One of the main reasons the Caravan has struck a chord with Mexicans is that its arguments are radically different from much of the official discussion of the drug war. Calderón’s government has long argued that those killed in the war are almost always involved in organized crime and narco-trafficking. (The vast majority of those killed—as many as 90 percent—are criminals, Calderón said in April 2010.) The few remaining deaths are military or police, or an unfortunate few civilians caught up in the fighting.

The Caravan, however, disagrees. As families of victims took the podium at protests, the stories of the dead were attached to names, not just the stigma that, if they had died, they must have been caught up in drugs and crime. “What the Caravan has found is that the vast majority of victims are civilians,” Ameglio argues. There are no statistics to support his case, because official numbers are collected by government sources. And, to be sure, a portion—possibly a substantial one—of the war’s casualties are indeed from the cartels. But the idea that civilians with no involvement in criminal activity also make up a significant proportion of those killed is shared by numerous human rights organizations. Silvano Cantú, a researcher at the Mexican Commission for the Defense and Promotion of Human Rights (CMDPDH), says that as many as half the deaths are likely innocents. For example, he points to the approximately 1,000 children who UNICEF says have died in the crisis.

Who killed these people? That answer is murky. Certainly, many of the murders are committed by criminal organizations fighting with every means possible to control Mexico’s lucrative trafficking territory, but, as in Galván’s case, many victims’ families believe security forces have been at least complicit in, if not responsible for, disappearances. Young men could be taken by police because they fit a certain profile, or because a criminal group wants them as foot soldiers—and local police earn a handsome reward for facilitating (or turning a blind eye to) their capture. “The problem with understanding [who is killing whom] is that the levels of corruption and infiltration in the security forces—especially at the operational level in places such as Cuidad Juarez—are so thorough that local people operate on the assumption that certain police forces are with one criminal band or another,” says Ted Lewis, director of the human rights program at Global Exchange.

Sorting out who’s responsible is also next to impossible because the vast majority of cases are never investigated (an incredible 97 percent of all crimes in Mexico go unpunished, according to the CMDPDH) and because the government holds such a tight line when explaining who’s dying in the drug war. “There are bad guys killing bad guys; there are good guys killing bad guys; there are bad guys killing good guys. … Mexico doesn’t have investigative capacity, so we’ll just never know,” says Walter McKay, a former Canadian police officer who has worked for the last three years as a consultant on security issues in Mexico.

As the Caravan shows, there is a growing sense that what’s going on has become less a war on drugs and more a war within Mexico. “What we see is a nation of victims, and we hope that the president will hear their stories,” Javier Sicilia, a well-known poet and the Caravan’s figurehead, told the crowd in Ciudad Juarez on June 10. (On March 28, the poet’s son, Juan Francisco, was found dead in a Honda CRV with eight other people—more victims of the conflict, believed to have been killed simply because they were in the wrong place at the wrong time.*)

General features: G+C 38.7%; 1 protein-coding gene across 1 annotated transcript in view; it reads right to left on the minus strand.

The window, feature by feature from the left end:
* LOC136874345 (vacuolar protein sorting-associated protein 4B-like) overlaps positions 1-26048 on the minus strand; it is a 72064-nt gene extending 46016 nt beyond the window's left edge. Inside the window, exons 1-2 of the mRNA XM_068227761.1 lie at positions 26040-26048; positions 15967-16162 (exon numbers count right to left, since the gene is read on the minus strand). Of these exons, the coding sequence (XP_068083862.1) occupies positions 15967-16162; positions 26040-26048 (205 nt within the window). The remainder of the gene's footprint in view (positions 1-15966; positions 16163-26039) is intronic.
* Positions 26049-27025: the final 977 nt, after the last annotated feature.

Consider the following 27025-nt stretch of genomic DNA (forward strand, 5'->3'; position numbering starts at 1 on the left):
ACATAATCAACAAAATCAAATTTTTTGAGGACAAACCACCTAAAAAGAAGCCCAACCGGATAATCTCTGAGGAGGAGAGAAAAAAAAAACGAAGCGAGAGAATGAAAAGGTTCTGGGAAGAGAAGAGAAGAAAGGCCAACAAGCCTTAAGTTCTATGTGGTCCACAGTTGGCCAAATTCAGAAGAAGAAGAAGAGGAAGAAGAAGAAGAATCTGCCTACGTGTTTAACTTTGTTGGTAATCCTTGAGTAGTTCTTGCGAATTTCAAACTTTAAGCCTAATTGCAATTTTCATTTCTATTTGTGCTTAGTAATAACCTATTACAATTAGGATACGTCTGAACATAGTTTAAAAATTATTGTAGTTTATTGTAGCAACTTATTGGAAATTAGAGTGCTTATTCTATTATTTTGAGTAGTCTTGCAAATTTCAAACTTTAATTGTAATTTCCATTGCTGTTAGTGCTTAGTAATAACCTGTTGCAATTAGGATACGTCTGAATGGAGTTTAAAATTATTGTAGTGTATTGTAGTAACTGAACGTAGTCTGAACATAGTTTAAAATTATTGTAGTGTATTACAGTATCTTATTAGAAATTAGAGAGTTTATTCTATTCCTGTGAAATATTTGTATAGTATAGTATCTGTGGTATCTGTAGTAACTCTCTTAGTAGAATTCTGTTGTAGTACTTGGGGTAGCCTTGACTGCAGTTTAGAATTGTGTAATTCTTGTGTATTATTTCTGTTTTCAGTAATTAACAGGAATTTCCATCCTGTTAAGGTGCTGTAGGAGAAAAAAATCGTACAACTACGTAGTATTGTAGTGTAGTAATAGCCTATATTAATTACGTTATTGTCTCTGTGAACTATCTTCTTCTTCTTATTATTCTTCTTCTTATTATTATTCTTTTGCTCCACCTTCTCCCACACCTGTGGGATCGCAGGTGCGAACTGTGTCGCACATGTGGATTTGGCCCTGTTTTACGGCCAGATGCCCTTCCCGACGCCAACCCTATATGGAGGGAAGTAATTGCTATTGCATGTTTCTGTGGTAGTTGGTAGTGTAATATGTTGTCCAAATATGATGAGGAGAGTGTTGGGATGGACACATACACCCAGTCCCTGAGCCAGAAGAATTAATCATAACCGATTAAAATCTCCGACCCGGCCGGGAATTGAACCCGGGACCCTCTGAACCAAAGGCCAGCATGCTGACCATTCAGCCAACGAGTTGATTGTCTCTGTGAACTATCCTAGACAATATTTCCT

Calderón’s government does seem to be hearing the movement, at least to some extent. During the week of the Caravan’s protests, it made nearly every newspaper and magazine front page in Mexico. And, on June 23, Calderón sat down with members of the group, including Sicilia. Five families of disappeared and murdered victims shared their stories with tearful eyes. Sicilia challenged Calderón himself to apologize to the victims. “I agree that we must apologize for not protecting the lives of victims,” Calderón replied, “but not for having acted against the criminals.”

Indeed, the Caravan still has a long way to go in convincing the government of its position—and its next steps may be particularly challenging. “What the movement has done is open a period in which the victims have had the opportunity to recount their stories, transcending their anonymity by speaking,” argues Edgar Cortez, an investigator at the Mexican Institute of Human Rights. “[But] the crucial point is, what do you do with that?” Toward the end of the march, disagreements had already arisen over whether the Caravan should be entirely about supporting victims’ families or about promoting political change as well.

Yet its first step has been a huge one: breaking the public’s silence over the drug war. That alone is magnetic for the countless people in Mexico who have suffered in recent years. “What I know is that this movement has to continue and it has to be pacifistic,” said Galván while observing a recent Caravan meeting. “Because, when we fight violence with more violence, everything simply falls apart.”

*CORRECTION: The piece originally stated that this crime remained unsolved. In fact, suspects have been detained. We regret the error.

Elizabeth Dickinson is a freelance journalist.